There was once a US government official who lived in Chappaqua, NY. She had a problem.
Disregarding a directive from her boss, she conducted professional and personal communications through an email server located in her home. As it became public knowledge, she staunchly defended the practice and denigrated those who objected.
When ordered to produce all work related email, she claimed to have done so, but she had taken the liberty to delete the information that she had determined to be personal in nature.
The FBI initiated an inquiry (that’s the definition of “investigation”, in case you were wondering) into the “matter”.
Upon concluding the inquiry, FBI Director James Comey confirmed that numerous offenses had been committed. He proclaimed that the official had been “extremely careless”, and, to everyone’s surprise, he announced that no reasonable prosecutor would bring charges because he could not prove “intent”. Thus, essentially due to the difficulty of proving intent, the exoneration was effected.
BUT WAIT! …
Upon a simple examination of US Code 18, Section 2071 (a copy is provided below), under which the inquiry was made, several points are notable.
- The word “or” precedes the only appearance of the word “intent” in the entirety of Section 2071. Therefore, proving intent is only one of the alternatives for prosecution found in subsection (a). No other alternative needs be dependent upon it, and it has nothing to do with documents already in the custody of a person, which is obviously the case in question. That situation is addressed in subsection (b).
- A brief summary of subsection (b) of Section 2071 is all that is exigent. Therein you will see that a person who is in custody of such records “shall be” (not may be) fined or imprisoned or both if they willfully and unlawfully conceal, remove, mutilate, obliterate, falsifies, or destroys any such records.
- Since custody was obvious, and the infractions had already been confirmed, there remained only two valid paths for Director Comey to exculpate the subject. One was to find that the official’s infractions were performed against her will. The second was to discover that the actions were actually not against the law. Either of those would have been a tough sell.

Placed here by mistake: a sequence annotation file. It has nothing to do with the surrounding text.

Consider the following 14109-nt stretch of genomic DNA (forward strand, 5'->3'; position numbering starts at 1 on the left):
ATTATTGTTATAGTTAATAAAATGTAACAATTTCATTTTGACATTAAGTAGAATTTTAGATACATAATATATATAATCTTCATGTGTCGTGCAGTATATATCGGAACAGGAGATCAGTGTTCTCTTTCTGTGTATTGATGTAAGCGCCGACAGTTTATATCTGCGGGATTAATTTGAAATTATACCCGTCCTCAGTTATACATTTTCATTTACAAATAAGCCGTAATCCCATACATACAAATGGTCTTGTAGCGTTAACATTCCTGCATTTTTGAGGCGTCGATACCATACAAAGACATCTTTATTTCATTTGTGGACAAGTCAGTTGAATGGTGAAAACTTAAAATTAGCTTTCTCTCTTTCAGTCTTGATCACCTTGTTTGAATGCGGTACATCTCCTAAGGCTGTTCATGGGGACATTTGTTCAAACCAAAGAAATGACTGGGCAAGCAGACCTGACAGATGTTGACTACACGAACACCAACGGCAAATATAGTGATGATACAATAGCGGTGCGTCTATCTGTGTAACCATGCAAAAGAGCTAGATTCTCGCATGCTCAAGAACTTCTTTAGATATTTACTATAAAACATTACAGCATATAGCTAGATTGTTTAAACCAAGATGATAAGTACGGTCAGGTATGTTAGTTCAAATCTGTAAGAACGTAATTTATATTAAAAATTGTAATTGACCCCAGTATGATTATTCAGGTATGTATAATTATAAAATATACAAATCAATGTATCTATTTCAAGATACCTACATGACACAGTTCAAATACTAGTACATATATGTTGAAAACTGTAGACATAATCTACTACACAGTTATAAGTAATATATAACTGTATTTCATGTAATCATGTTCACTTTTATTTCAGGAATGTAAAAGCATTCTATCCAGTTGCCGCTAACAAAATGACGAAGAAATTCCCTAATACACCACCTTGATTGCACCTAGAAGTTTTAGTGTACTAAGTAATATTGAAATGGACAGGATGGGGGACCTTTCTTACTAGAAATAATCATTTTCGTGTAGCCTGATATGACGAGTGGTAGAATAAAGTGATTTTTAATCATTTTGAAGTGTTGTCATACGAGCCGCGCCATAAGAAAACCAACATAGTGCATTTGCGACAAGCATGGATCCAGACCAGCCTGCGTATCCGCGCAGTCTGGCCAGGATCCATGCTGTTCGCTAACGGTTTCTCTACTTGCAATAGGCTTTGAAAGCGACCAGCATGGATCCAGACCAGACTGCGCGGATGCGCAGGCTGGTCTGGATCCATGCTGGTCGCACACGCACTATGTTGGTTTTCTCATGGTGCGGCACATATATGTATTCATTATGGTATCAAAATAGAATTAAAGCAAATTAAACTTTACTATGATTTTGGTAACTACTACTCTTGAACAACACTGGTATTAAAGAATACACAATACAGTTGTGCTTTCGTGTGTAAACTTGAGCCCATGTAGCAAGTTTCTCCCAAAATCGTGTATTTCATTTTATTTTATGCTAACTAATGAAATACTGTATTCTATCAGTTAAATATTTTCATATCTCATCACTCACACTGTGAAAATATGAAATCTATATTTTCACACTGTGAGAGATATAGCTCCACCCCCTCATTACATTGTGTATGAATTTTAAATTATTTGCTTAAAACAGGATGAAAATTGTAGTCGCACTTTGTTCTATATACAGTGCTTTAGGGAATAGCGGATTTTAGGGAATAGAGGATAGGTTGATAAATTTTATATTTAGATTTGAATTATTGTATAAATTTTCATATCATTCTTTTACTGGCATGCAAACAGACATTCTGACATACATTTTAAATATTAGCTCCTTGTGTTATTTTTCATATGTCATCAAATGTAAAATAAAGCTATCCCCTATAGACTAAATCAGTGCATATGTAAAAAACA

What Director Comey did do, while banking on an uninformed public and a complicit Washington establishment, was to misdirect attention by the insertion of the irrelevant “intent” and the inapplicable expression “extremely careless”.
Should anyone be unfamiliar with the tale of The Manchurian Candidate, a hero type character was used in a scheme designed to deceive the people and take control of our government.
18 U.S. Code § 2071 – Concealment, removal, or mutilation
Whoever willfully and unlawfully conceals, removes, mutilates, obliterates, or destroys, or attempts to do so, or, with intent to do so takes and carries away any record, proceeding, map, book, paper, document, or other thing, filed or deposited with any clerk or officer of any court of the United States, or in any public office, or with any judicial or public officer of the United States, shall be fined under this title or imprisoned not more than three years, or both.
Whoever having the custody of any such record, proceeding, map, book, document, paper, or other thing, willfully and unlawfully conceals, removes, mutilates, obliterates, falsifies, or destroys the same, shall be fined under this title or imprisoned not more than three years, or both; and shall forfeit his office and be disqualified from holding any office under the United States. As used in this subsection, the term “office” does not include the office held by any person as a retired officer of the Armed Forces of the United States.